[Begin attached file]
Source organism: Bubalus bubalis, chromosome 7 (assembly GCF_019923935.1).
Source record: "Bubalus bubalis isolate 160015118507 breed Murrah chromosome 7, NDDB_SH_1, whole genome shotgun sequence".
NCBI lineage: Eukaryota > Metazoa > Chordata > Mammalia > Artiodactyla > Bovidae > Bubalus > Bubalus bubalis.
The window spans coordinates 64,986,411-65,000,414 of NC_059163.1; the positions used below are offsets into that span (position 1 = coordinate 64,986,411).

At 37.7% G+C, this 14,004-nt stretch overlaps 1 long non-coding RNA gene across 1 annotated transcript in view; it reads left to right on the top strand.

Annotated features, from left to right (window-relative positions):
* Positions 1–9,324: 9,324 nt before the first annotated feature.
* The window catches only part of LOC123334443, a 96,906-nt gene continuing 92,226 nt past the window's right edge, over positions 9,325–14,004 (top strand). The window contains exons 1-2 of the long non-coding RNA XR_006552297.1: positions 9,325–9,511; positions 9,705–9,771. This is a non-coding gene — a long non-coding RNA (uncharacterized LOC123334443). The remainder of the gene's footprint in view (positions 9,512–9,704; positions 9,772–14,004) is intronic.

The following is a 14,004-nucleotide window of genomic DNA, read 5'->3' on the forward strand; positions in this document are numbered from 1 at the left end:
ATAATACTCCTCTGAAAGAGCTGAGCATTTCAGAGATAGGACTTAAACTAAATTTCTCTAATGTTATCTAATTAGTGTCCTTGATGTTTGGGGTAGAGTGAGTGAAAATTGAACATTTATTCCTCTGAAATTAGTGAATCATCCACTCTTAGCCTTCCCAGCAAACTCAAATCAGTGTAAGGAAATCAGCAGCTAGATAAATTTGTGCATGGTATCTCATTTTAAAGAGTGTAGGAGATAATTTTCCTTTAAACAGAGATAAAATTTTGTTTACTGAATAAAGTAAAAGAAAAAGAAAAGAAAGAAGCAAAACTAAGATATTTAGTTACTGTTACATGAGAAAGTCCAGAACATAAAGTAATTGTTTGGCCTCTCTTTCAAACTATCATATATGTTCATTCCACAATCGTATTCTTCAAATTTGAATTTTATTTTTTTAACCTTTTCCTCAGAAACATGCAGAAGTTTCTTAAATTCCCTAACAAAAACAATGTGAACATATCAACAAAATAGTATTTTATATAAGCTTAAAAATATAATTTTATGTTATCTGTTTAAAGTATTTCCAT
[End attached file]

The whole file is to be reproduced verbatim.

Source organism: Bubalus bubalis, chromosome 7 (assembly GCF_019923935.1).
Source record: "Bubalus bubalis isolate 160015118507 breed Murrah chromosome 7, NDDB_SH_1, whole genome shotgun sequence".
NCBI lineage: Eukaryota > Metazoa > Chordata > Mammalia > Artiodactyla > Bovidae > Bubalus > Bubalus bubalis.
The window spans coordinates 64,986,411-65,000,414 of NC_059163.1; the positions used below are offsets into that span (position 1 = coordinate 64,986,411).

At 37.7% G+C, this 14,004-nt stretch overlaps 1 long non-coding RNA gene across 1 annotated transcript in view; it reads left to right on the top strand.

Annotated features, from left to right (window-relative positions):
* Positions 1–9,324: 9,324 nt before the first annotated feature.
* The window catches only part of LOC123334443, a 96,906-nt gene continuing 92,226 nt past the window's right edge, over positions 9,325–14,004 (top strand). The window contains exons 1-2 of the long non-coding RNA XR_006552297.1: positions 9,325–9,511; positions 9,705–9,771. This is a non-coding gene — a long non-coding RNA (uncharacterized LOC123334443). The remainder of the gene's footprint in view (positions 9,512–9,704; positions 9,772–14,004) is intronic.

The following is a 14,004-nucleotide window of genomic DNA, read 5'->3' on the forward strand; positions in this document are numbered from 1 at the left end:
ATAATACTCCTCTGAAAGAGCTGAGCATTTCAGAGATAGGACTTAAACTAAATTTCTCTAATGTTATCTAATTAGTGTCCTTGATGTTTGGGGTAGAGTGAGTGAAAATTGAACATTTATTCCTCTGAAATTAGTGAATCATCCACTCTTAGCCTTCCCAGCAAACTCAAATCAGTGTAAGGAAATCAGCAGCTAGATAAATTTGTGCATGGTATCTCATTTTAAAGAGTGTAGGAGATAATTTTCCTTTAAACAGAGATAAAATTTTGTTTACTGAATAAAGTAAAAGAAAAAGAAAAGAAAGAAGCAAAACTAAGATATTTAGTTACTGTTACATGAGAAAGTCCAGAACATAAAGTAATTGTTTGGCCTCTCTTTCAAACTATCATATATGTTCATTCCACAATCGTATTCTTCAAATTTGAATTTTATTTTTTTAACCTTTTCCTCAGAAACATGCAGAAGTTTCTTAAATTCCCTAACAAAAACAATGTGAACATATCAACAAAATAGTATTTTATATAAGCTTAAAAATATAATTTTATGTTATCTGTTTAAAGTATTTCCAT